OSHE 261-Project 1
26 March 2018
Fire Safety Analysis
My name is Hailey Castiglione and I currently live in Tangipahoa Hall on Southeastern Louisiana University’s campus and serve as a Resident Assistant (commonly known as an RA) on the third floor. Being an Occupational, Safety, Health and Environment major guides me in my Resident Assistant position. The other RAs and I do health and safety inspections each month to ensure the quality, health, and safety of our building. I really enjoyed this project because I was able to analyze the fire protection part of my building instead of the health part like I usually focus on.
The prime use of this building is to create a happy and healthy community for Southeastern’s students to live. This residential hall primarily houses science and business majors. Located on the first and third floor are lobbies for residents to study or hangout. Each floor contains 20-22 rooms depending on if a lobby is present. Our students really appreciate living here because it is so well kept and the environment we create is very welcoming.
Contribution to the method of fire safety from this building come in various forms. There are stairwells on both sides on the building with fire resistant doors as entry and exit points. Each room is supplied with fire retardant mattresses, dresser drawers, armoires, desks, and bed frames. We have strict rules on the items the residents can bring into the building also. Items that are prohibited are candles, incense, toaster ovens, toasters, furniture that is not supplied, hot plates, torch style lamps, electric space heaters, and plug in multi-outlet boxes. Southeastern also has a 24-hour on-call fire marshal employed by the housing office for any questions, concerns, or emergencies. Furthering, our campus is tobacco and smoke free which means absolutely no cigarettes or vapes are allowed in the halls. These guidelines and construction factors ensure fire safety and prevent fire hazards.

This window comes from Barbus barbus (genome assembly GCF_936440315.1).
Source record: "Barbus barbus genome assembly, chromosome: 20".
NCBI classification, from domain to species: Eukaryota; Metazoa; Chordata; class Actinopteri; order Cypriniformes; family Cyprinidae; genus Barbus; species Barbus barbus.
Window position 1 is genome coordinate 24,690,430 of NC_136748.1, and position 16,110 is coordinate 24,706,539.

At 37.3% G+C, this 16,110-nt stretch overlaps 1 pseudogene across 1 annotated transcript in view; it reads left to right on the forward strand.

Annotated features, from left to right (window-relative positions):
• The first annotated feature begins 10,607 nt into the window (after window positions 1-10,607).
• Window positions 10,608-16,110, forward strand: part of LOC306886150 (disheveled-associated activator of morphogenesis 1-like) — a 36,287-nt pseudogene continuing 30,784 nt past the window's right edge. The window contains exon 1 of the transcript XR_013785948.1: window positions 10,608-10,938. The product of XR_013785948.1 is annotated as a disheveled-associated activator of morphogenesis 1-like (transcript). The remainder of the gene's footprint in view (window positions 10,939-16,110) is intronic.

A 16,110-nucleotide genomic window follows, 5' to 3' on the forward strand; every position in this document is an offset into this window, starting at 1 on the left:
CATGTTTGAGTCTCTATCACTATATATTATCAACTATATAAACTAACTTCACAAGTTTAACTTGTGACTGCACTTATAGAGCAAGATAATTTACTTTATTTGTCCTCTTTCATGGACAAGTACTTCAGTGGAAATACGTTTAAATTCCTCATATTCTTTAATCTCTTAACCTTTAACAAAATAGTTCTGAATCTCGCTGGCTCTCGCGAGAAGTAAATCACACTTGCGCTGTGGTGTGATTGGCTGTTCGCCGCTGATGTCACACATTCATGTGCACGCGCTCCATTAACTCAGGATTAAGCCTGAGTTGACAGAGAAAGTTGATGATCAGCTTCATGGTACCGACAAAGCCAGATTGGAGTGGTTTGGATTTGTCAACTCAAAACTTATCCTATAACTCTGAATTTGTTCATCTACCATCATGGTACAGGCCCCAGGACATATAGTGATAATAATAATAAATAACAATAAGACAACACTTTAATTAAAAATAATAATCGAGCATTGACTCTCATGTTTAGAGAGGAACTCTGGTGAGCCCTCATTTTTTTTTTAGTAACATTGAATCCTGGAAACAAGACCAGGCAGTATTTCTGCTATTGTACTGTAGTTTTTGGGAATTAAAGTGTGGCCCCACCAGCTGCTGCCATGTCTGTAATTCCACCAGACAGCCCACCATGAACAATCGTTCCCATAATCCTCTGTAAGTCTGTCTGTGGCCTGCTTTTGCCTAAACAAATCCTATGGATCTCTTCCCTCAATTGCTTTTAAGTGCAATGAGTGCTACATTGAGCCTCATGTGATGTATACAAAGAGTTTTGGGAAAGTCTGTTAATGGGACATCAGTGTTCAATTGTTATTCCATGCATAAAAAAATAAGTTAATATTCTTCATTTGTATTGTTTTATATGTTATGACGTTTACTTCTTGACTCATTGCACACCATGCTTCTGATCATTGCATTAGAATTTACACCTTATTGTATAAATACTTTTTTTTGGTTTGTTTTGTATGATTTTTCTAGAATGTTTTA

Installed firefighting systems implemented in the building range from escape routes posted in the hallways to a sprinkler system for the whole building. On the ceiling of each resident’s room and in each lobby is a water sprinkler, smoke detector, and an emergency speaker. The emergency speaker is one of my favorite features because it is an actual woman speaking and huge lights flash from it to accommodate for hearing impaired students. The recording of the woman says, “There is an emergency detected in your building. Please evacuate through the nearest emergency exit,” repeatedly. There are two fire extinguishers on each floor for both sides of the hallways. Next to each exit door is also a fire alarm and bright red exit signs. On each floor there is escape route signs to show where you are and how to get to the nearest stairwell. In the case of an in-elevator emergency there is a “firefighters’ operation” posting with an emergency button and steps for safety.
My personal evaluation of the effectiveness of the firefighting systems used in Tangipahoa Hall is overall very successful and well implemented throughout the building. Our residents feel safe and so do I. This analysis was a really good way for me to learn my place of living and gain knowledge on our fire plan, escape routes, and extinguisher locations. As a future safety professional, I will always remember this building and the guidelines Southeastern used to keep it safe.
Photos of Tangipahoa Hall
Fire extinguishers on each end of hallways.
Exit point containing exit sign, sprinkler, fire resistant door and fire alarm.
Room containing sprinkler system, emergency speaker, and smoke detector.
Firefighters’ Operation elevator posting.
Lobby containing sprinkler system, emergency speaker, and smoke detector.
Evacuation plan posted on each floor.